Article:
Independence and Foreign Policy: New Zealand in the World since 1935

By Malcolm McKinnon | Go to book overview

6. The 1950s consensus

Throughout the fourteen years of the Labour government, National had been ready to charge it with disloyalty if ever its 'independent' policies looked to be creating complications for Britain. National won the 1949 election. Would loyalty now become the watchword of its foreign policy? Would there be a sharp turning away from the course of Labour foreign policy? 'Loyalty' certainly dominated National's rhetoric. And National did give an ideological emphasis to foreign policy issues which was different from Labour's. But in practice the differences were minimal. Labour had after all argued in word, and shown in deed, that independence and loyalty were compatible. The two parties had taken similar, albeit not identical, ideological positions over the struggles against Fascism and Communism. Both placed relations with Britain and the Commonwealth at the centre of foreign relations and saw those relations as a model for international relations generally.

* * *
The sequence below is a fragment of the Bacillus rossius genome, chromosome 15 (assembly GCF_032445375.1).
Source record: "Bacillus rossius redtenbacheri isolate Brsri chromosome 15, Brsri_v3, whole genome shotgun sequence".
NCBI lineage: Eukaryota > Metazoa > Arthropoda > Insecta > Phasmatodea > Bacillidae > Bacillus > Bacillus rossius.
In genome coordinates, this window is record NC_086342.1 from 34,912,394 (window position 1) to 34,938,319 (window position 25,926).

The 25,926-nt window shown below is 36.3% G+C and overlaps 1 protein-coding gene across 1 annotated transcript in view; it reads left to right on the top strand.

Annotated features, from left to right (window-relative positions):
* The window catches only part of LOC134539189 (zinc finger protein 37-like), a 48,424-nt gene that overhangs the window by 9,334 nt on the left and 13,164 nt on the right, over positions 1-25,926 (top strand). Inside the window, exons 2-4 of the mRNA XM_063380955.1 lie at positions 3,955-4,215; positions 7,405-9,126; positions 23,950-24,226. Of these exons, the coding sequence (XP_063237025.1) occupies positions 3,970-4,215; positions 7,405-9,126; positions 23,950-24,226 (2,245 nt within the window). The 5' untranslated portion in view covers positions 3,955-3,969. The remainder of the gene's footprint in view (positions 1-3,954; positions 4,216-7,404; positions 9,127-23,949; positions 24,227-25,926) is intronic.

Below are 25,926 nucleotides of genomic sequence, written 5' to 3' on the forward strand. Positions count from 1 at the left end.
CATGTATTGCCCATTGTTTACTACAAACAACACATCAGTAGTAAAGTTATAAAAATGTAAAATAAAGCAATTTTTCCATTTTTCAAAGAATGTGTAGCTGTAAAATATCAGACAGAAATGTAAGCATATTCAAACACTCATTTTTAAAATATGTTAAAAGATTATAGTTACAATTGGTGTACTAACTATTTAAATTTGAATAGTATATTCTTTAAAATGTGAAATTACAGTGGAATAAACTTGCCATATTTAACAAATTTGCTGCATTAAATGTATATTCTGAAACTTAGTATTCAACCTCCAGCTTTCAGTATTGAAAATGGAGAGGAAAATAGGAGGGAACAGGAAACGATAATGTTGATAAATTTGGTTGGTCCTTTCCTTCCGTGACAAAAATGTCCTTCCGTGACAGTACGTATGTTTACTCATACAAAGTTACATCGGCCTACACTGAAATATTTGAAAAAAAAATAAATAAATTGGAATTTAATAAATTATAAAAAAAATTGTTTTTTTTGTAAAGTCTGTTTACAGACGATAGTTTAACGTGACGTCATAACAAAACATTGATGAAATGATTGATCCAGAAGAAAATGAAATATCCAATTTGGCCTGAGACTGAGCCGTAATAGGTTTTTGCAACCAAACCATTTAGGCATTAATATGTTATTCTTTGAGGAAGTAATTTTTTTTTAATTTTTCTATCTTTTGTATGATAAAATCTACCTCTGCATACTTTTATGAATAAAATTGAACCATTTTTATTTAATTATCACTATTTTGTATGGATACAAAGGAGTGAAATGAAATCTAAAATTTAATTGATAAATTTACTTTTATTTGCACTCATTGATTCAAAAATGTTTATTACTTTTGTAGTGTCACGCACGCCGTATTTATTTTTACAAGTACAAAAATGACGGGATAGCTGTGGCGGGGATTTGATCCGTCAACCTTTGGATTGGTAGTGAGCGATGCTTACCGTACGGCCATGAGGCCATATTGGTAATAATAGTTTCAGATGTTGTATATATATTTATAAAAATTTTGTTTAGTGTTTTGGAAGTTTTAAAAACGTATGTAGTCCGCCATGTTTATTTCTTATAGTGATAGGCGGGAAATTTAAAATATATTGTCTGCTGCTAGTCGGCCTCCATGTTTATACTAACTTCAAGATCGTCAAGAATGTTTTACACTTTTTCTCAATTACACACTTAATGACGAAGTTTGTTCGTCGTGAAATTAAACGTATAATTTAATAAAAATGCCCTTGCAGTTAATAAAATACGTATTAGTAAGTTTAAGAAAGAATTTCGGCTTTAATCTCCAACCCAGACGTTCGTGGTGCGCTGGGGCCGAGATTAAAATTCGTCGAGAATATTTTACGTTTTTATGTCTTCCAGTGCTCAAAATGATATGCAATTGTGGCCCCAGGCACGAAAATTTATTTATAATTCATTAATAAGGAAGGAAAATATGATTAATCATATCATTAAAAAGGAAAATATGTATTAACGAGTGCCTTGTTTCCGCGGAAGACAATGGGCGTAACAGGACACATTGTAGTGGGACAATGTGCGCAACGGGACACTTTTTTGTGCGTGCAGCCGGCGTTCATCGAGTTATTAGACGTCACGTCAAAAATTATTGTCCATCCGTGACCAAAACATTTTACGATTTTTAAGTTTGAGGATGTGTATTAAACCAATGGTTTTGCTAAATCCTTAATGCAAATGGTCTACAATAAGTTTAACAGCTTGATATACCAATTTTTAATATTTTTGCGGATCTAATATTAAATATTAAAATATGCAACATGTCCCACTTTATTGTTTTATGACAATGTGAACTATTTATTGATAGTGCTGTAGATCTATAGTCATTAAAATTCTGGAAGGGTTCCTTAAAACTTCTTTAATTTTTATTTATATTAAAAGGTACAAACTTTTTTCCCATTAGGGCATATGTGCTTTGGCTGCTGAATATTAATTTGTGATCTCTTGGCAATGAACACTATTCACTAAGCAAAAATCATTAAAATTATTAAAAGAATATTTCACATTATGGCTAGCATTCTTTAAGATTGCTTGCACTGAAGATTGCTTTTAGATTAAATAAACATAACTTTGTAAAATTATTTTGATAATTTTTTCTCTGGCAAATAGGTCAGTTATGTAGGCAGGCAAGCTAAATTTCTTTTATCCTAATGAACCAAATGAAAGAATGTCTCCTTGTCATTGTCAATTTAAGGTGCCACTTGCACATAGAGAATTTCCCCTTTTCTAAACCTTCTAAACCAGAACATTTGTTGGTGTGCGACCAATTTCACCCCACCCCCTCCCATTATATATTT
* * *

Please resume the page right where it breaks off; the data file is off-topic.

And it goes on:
While a consensus prevailed, the Department of External Affairs nonetheless found the new government difficult. Fraser and Nash had been passionately interested in international affairs; Holland and most of his colleagues were not. Necessity sometimes dictated that the government reach out beyond the familar world of the Commonwealth, which many in the National Party still called the Empire. But not always. Parsimony remained a more powerful imperative than participation. Further, there were times when loyalty jibbed at the pressures of the wider world on New Zealand, on Britain, and on the relationship between the two.


Loyalty and parsimony

For the new government, solidarity with Britain was deeply rooted in the political culture. Many of the important links with Britain were with the more conservative parts of that country's political, social and economic structure-- the armed forces, the Crown and the City, for instance. The Navy in the 1950s still had as its head a British admiral. The establishment of the Security Intelligence Service (SIS) was done in consultation with the British, and in particular with MI5, the counter-espionage service (combatting enemy activities), and many of its early personnel were recruited from MI5, which

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